Recovery Planning - preparing for the "new normal"

The new buzz-phrase in education is recovery planning with schools, government, charities and anyone else with an interested in education suggesting how to get back to some kind of normality when schools return in August or September, depending on where you are in the UK.

As with everything else there are many suggestions about what schools should and shouldn’t be focusing on with views and opinions ranging from cutting curricula drastically, scraping exams for next year, suspending league tables, teaching only key subjects to name but a few.

Depending on your point of view, some of these suggestions may have their merits, but as we at Chameleon always say, “teachers know their children and settings best and are in the perfect position to decide how to meet their needs”.

As professionals who have been working in education and public health for decades our own view when thinking about what recovery means would be to think about recovery in relation to any other trauma. If we think about physical trauma such as an injury or surgery the rehabilitation time is typically 6 weeks to many months. Starting to get over the loss of a loved one can take anything from a year to 3 years or more. Periods of difficulty with mental health vary greatly from just a few days to a life-long struggle.

One thing that the recovery period for any of these traumas never recommends is to give up all the things you enjoy. Just reflect for a moment on how children who love art, design and technology, PE or any other “non-core” area would feel if suddenly school was all about maths, English and science?

You may also find that there are some pupils that have been affected to a greater extent than others. Think about all the children ending their primary years with no celebration or the right of passage denied to the 15 and 17 year olds – no exams, no prom, no fanfare. The students that are a year away from “big” exams are also feeling shaky having missed so much teaching, so there’s lots to think about as you will be aware.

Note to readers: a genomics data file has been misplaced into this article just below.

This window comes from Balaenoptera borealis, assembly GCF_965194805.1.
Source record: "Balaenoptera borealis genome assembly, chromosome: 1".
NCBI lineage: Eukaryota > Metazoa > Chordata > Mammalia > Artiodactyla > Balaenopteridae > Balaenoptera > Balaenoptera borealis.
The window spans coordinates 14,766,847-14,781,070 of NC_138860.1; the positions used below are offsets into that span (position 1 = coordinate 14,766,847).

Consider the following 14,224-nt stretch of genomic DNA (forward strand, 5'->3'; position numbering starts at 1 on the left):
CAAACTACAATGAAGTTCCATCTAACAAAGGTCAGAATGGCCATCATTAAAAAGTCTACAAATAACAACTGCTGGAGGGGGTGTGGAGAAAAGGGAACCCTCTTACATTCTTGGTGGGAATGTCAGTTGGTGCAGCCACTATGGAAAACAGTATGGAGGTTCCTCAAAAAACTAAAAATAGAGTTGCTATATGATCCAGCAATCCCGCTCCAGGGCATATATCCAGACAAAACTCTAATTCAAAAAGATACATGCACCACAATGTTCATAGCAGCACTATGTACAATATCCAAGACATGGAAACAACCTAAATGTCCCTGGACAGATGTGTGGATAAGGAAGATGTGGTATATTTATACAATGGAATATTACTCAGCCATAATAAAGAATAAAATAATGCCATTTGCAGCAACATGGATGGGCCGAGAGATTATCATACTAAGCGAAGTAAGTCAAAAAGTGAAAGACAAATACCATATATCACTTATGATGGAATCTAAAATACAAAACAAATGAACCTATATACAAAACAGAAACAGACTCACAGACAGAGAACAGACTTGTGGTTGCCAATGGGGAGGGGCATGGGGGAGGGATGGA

We believe, as you might expect, that a crucial part of a recovery plan is to acknowledge the trauma, disappointment and anxiety pupils have experienced and may still be experiencing. The next step is to have on-going, regular sessions to address and support their transition to what the new “normal” is. The government have acknowledged that supporting the mental health of young people is an important part of any school’s recovery plan. Our freely available “Life after lockdown” resources will provide you with material to support a few weeks of lessons. We have received well over 800 downloads to date of these resources showing there is real need out there. Thereafter our full teaching programme is available for 11-18 years with more details on the website.

A document produced by Professor Barry Carpenter that we’ve found very useful is click here